At WWDC this year, Apple announced iCloud Drive to compete with the cloud storage offerings of other companies. Previous to this, iCloud did not offer the file and folder sync capabilities of other cloud storage competitors, and Apple is hoping iCloud Drive will be the answer. It is a very competitive market right now though, with some pretty major price cuts by the major players this year including Dropbox, Microsoft, and Google.

Apple has now announced the full pricing structure for iCloud Drive which is more competitive than before. Just a few months ago, Apple only offered up to 50 GB in iCloud, and charged $100 USD per year for it. Google Drive at the time offered 100 GB for only $24 USD per year, so clearly some price adjustments needed to be done.

Apple iCloud Comparison
  iCloud iCloud Drive
Free Storage 5 GB 5 GB
Lowest Tier (USD/year) 10 GB / $20 20 GB / $12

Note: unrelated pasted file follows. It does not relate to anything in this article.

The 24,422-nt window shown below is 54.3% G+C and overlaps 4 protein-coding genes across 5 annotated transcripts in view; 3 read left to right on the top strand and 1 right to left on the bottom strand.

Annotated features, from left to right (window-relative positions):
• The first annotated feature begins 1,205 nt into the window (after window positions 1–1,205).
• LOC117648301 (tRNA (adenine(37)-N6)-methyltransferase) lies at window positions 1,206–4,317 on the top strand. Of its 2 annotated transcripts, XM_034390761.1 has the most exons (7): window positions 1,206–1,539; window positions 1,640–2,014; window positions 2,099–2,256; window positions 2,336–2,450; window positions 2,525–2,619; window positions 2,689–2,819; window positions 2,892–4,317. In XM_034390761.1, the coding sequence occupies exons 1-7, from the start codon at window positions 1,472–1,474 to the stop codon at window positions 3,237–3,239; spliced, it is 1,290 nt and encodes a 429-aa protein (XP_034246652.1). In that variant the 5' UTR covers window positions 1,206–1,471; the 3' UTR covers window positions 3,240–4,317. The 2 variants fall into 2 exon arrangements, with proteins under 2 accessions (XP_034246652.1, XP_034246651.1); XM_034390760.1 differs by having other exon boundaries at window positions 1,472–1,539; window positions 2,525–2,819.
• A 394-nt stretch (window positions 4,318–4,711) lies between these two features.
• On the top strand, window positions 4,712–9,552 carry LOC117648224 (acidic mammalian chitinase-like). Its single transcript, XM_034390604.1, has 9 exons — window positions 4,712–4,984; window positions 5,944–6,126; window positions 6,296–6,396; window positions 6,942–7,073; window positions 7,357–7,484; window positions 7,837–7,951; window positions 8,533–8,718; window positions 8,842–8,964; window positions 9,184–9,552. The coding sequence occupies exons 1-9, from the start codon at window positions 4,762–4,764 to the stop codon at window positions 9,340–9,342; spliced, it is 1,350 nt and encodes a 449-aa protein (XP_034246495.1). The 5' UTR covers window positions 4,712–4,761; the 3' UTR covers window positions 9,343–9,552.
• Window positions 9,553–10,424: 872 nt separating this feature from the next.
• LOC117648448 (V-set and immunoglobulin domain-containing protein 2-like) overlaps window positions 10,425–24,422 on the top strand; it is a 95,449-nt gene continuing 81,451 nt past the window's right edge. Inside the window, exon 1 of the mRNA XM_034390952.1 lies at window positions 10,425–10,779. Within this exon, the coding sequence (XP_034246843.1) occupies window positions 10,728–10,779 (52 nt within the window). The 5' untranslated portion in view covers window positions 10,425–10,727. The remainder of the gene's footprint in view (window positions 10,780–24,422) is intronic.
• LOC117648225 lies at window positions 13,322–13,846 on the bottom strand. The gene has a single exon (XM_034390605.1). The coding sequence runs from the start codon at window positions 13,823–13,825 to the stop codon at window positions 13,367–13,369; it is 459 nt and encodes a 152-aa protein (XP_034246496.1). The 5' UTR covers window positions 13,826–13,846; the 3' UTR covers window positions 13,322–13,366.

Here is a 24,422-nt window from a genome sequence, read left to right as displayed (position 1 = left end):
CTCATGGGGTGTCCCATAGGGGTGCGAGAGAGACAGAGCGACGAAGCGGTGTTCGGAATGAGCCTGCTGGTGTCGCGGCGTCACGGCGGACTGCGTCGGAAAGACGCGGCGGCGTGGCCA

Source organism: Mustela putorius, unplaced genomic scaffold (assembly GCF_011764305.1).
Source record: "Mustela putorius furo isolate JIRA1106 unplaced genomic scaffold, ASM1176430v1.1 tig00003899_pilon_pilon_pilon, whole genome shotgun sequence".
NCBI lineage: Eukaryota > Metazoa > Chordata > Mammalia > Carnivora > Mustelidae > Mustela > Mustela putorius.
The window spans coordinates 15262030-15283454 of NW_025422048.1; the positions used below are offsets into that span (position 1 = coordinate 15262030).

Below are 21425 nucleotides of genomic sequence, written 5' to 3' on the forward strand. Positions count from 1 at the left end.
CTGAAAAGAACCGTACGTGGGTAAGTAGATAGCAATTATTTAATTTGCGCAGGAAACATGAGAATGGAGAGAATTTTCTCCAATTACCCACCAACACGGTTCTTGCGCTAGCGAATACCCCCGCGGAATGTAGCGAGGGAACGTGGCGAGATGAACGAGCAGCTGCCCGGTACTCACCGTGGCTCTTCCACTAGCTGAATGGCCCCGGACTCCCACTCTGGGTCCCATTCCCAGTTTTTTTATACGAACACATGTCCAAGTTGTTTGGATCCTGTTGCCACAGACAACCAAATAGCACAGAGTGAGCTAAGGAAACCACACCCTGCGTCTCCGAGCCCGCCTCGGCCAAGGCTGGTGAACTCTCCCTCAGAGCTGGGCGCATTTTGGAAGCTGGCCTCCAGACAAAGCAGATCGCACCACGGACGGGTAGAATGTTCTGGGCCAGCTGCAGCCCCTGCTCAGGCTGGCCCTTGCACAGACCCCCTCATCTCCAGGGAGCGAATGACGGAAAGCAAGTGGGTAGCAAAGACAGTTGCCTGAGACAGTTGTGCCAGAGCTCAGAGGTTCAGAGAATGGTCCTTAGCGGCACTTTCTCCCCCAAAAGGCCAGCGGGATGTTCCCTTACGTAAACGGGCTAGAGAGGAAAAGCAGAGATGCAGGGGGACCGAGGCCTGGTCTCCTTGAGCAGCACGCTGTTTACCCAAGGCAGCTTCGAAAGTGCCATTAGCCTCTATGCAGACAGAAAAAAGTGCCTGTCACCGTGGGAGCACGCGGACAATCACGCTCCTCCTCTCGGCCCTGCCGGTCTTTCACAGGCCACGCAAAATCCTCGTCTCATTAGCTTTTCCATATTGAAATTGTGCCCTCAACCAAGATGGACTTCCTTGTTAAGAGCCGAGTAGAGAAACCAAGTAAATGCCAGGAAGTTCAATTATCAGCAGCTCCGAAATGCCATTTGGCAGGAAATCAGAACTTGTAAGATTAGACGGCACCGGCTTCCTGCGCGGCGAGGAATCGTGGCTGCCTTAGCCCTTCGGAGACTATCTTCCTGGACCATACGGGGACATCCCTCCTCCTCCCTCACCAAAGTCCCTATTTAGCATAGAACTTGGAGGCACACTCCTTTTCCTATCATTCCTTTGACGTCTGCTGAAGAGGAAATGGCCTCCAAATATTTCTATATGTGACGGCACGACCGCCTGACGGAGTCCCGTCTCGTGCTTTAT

Second Tier (USD/year) 20 GB / $40 200 GB / $48
Third Tier (USD/year) 50 GB / $100 500 GB / $120
Fourth Tier (USD/year) N/A 1 TB / $240
Lowest Cost/GB $2 / GB $0.24 / GB

With the new prices, Apple is offering quite a bit of choice as far as storage tiers, and with a 20 GB option for only $0.99 per month, and Apple now offers tiers up to 1 TB which is in line with many competitors. Unfortunately they have not touched the free tier, which stays at 5 GB.

These new prices are much better per gigabyte than previously offered, with the 200 GB tier exactly the same price per gigabyte as both OneDrive and Google Drive, however none of the other tiers really come close. For $0.99/month, you can get 20 GB on iCloud Drive, but for only $2/month you can get 100 GB on both OneDrive and Google Drive. The higher tiers get even more out of sync, with Apple asking $240 for 1 TB of storage, but Microsoft offers 1 TB of storage and a full version of Office for $70 per year, or 5 x 1 TB and 5 installs of Office for $100 per year. Google comes in at 1 TB for $120 per year, and DropBox just lowered their pricing with 1 TB per year for $100.